Some 400 youth and women from 12 civil society organisations gathered at a hotel in Phnom Penh’s Meanchey district on Sunday to celebrate women’s rights, weeks after they were prevented by security forces from marching to mark International Women’s Day.
At Sunday’s gathering, the group recounted the struggles faced by Cambodian women from all walks of life, including discrimination, sexual abuse and the disregard of women’s rights in society.
Representatives from NGOs Silaka, Gender and Development for Cambodia (GADC), Women’s Network for Unity (WNU), Worker’s Information Center (WIC), Rainbow Community Kampuchea (RoCK) and the Cambodian Centre for Human Rights (CCHR) demanded an end to the abuses of individual rights in the form of violence.
WNU director Pech Polet told The Post on Sunday that the event provided participants a chance to share personal experiences and highlighted the plight of women from all backgrounds, including rights and land activists, sex workers, garment workers, the disabled and members of the LGBT community.
Polet said women and children continued to face physical, mental, economic and gender violence due to old-fashioned mindsets and social norms.
These, she said, posed obstacles to the development of the rights of women and their ability to make decisions for themselves.
Sunday’s event aimed to engage people, especially those in government, in addressing gender issues and demanding greater respect for the rights of women and an end to all forms of violence against them.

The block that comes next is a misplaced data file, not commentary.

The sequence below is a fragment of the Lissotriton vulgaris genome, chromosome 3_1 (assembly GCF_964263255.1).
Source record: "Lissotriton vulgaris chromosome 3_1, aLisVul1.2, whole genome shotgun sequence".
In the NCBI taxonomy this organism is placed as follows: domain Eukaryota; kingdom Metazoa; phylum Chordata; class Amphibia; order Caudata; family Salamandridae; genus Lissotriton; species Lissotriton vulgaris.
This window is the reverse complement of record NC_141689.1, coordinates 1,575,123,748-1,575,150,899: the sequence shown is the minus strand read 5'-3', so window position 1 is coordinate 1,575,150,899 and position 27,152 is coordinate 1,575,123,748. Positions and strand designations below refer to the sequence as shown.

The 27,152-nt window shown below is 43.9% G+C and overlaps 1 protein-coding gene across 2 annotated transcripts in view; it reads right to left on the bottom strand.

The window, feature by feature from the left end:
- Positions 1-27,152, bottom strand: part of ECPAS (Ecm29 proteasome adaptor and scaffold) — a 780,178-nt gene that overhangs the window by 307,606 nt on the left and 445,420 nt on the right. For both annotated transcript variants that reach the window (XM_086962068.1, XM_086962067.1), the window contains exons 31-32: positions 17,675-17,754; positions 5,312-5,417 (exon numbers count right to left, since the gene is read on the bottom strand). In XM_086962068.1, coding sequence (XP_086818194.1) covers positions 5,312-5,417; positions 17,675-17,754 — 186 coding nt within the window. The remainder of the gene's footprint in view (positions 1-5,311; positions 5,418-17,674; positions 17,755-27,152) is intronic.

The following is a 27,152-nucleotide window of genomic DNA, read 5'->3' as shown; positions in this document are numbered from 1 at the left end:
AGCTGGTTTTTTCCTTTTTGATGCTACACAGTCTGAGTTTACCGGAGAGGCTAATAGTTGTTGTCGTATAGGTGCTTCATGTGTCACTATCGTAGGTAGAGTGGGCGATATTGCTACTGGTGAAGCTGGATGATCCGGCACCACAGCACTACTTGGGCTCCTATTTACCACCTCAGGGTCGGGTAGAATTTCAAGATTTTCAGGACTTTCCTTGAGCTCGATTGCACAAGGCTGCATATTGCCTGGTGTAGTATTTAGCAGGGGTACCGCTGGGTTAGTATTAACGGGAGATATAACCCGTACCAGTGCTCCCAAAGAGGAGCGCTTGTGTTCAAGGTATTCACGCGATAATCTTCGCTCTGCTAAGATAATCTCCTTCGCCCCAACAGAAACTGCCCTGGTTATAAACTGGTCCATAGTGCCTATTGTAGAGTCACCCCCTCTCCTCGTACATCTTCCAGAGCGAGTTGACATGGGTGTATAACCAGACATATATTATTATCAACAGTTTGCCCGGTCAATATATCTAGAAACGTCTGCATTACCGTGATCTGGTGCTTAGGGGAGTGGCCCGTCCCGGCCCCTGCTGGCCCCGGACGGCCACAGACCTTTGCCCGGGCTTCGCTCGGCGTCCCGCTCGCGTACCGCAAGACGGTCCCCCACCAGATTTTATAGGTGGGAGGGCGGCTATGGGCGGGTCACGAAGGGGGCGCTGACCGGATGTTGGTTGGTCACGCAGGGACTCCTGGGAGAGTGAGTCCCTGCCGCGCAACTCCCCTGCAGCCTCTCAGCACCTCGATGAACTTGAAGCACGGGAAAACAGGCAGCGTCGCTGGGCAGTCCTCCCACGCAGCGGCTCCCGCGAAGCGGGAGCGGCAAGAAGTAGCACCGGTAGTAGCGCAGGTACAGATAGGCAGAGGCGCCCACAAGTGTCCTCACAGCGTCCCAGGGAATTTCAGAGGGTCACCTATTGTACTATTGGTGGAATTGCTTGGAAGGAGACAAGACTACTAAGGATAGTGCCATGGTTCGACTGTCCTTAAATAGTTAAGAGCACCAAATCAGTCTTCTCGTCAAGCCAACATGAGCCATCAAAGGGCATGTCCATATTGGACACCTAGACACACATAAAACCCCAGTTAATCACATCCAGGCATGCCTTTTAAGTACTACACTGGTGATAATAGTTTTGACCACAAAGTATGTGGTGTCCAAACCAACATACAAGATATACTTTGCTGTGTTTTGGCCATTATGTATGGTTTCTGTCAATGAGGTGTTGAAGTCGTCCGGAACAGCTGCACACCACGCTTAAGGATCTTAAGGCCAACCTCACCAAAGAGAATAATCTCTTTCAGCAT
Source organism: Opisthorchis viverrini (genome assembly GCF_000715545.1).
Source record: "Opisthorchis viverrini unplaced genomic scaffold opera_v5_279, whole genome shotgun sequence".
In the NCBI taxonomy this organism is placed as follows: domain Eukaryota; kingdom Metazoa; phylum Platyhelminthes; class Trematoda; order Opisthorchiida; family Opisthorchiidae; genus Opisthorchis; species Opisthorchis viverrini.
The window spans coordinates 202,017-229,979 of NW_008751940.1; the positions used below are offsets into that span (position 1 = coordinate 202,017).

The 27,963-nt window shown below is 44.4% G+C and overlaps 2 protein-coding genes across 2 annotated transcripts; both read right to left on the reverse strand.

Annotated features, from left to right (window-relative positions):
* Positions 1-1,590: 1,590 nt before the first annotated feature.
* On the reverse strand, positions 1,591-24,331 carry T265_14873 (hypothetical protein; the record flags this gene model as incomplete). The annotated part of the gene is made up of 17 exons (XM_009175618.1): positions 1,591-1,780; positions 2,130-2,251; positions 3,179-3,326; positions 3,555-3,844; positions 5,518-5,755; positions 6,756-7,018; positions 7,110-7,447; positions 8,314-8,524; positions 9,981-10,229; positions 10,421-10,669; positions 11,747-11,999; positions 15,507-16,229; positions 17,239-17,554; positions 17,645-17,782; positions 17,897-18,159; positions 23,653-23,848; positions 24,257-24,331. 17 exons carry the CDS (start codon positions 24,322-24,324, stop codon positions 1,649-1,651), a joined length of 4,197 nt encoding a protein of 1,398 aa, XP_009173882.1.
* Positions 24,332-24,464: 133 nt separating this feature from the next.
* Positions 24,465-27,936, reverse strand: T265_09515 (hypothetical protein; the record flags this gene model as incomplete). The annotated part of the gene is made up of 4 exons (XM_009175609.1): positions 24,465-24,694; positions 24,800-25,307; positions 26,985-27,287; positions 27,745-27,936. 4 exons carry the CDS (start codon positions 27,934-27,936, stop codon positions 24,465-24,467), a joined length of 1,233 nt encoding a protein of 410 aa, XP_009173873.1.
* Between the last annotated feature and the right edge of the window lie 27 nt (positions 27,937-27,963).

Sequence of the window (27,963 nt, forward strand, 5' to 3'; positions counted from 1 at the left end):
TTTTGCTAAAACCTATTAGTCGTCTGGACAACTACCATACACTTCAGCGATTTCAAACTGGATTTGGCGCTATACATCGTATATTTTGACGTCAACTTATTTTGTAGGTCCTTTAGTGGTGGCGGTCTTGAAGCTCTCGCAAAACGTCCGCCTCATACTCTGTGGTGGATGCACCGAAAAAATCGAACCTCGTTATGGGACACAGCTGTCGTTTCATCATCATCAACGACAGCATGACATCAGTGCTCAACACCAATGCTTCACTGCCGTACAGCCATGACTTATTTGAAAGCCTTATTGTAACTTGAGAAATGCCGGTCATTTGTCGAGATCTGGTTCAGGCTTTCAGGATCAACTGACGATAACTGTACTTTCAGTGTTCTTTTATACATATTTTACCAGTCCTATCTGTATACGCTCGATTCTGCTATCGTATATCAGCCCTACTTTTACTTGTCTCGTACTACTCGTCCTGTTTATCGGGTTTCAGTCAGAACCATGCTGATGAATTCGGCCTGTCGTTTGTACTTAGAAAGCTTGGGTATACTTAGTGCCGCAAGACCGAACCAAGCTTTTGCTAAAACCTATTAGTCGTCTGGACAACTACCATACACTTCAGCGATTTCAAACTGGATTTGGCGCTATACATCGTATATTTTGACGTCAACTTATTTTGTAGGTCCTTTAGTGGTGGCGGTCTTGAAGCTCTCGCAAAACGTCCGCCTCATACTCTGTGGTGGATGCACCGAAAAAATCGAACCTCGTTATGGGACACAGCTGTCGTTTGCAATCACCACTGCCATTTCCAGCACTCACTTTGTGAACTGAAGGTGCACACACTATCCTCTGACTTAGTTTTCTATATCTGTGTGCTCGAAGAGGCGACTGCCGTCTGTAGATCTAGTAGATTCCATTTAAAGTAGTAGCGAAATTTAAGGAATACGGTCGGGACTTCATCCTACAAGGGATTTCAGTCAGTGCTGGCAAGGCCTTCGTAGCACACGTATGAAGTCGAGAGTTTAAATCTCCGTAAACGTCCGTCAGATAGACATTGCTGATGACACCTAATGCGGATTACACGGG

“So far we have not seen enough positive change, while discrimination [against women] in all sectors continues to exist. So we convey a message to the public and the government, and shed light on the problems encountered by women, problems that need to be resolved immediately,” she said.
Srey Tim, one of the women who attended the event, said she had encountered a lot of problems working in the entertainment sector.
At the karaoke parlour where she currently works, she said she had faced insults, discrimination and sexual abuse.
Tim appealed for an end to discrimination against women, in all its forms.
“Working at a karaoke parlour is not bad, but [women there] are subject to insults, disdain and sexual harassment, leading to needless pain and suffering,” she said.
While calling on people and the government to join them in the fight against abuse, violence and discrimination in all forms, the participants vowed to work in solidarity towards the changing of societal attitudes.
To that end, they said, the government needed to formulate clear policies aimed at equality and better living conditions for all women.
Ouk Vuthy, another participant, shared the women’s concerns. He urged the government to address the issue through clear policies and the public to prevent discrimination through a change of mindset.
“For now, I can only express my support. I want the government to see the hardships women face and formulate policies to help them. From what I’ve noticed, the government seems to be inactive in helping women get good jobs and live with dignity,” he said.
Ministry of Women’s Affairs spokesperson Man Chenda could not be reached for comment on Monday.
But Minister of Women’s Affairs Ing Kantha Phavi acknowledged last week that violence and abuse against women persists.
She said the ministry is working to address the issue and would soon make its strategies public.